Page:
Neak Loucks is a PhD student in the Department of Anthropology at University of California, Irvine. Their dissertation research focuses on public lands conflict in southern Utah, asking how individuals, organizations, and agencies conceive of their stakes, entitlements, and social standings in relation to public land and what manifestations of settler colonialism, contrasting ways of knowing landscapes, and conceptualizations of property imply for the governance of physical and cultural resources.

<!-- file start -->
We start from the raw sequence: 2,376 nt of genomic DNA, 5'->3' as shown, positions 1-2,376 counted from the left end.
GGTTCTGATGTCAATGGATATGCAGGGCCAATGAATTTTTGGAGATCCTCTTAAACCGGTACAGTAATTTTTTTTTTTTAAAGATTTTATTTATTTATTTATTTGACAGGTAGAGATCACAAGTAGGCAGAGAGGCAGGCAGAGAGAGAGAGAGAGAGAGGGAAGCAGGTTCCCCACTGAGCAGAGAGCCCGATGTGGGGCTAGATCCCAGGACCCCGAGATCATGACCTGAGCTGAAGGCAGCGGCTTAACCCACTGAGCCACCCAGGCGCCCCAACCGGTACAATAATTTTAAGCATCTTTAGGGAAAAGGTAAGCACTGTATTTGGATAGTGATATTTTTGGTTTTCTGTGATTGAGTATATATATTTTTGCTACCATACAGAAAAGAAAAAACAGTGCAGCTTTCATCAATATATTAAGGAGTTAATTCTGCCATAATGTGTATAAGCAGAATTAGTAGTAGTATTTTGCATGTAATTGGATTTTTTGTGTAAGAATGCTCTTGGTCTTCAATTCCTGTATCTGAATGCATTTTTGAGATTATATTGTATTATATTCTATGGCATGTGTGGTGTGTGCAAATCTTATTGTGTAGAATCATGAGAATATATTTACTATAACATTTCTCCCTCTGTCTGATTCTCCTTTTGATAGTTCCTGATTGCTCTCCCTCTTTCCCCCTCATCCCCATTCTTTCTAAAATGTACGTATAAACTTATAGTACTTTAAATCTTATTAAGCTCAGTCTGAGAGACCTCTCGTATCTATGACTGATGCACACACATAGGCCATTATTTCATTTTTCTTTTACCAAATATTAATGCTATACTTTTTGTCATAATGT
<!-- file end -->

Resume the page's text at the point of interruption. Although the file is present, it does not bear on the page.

Loucks is a Senior Pedagogical Fellow at in UCI’s Division of Teaching Excellence and Innovation and combines their training and experience as an instructor with an anthropological lens to what kinds of education effectively develop analytic capacities to interpret and act in response to contemporary political and environmental challenges. Beyond university teaching, they have taught ecology to K-8 students in outreach and short-term residential school formats and served as a volunteer 4-H leader in Maine and California after 10 years of participation in Montana 4-H as a member. Loucks is currently an Instructor for the Open Seminar River School (part of the Mississippi River Anthropocenes), providing a comparative case of quotidian anthropocenes through their analysis of land conflict in Utah, examining the role of public lands designations and environmental education programs in shaping anthropocenic place-making, and creating analytic structures for examining public lands issues in other locations.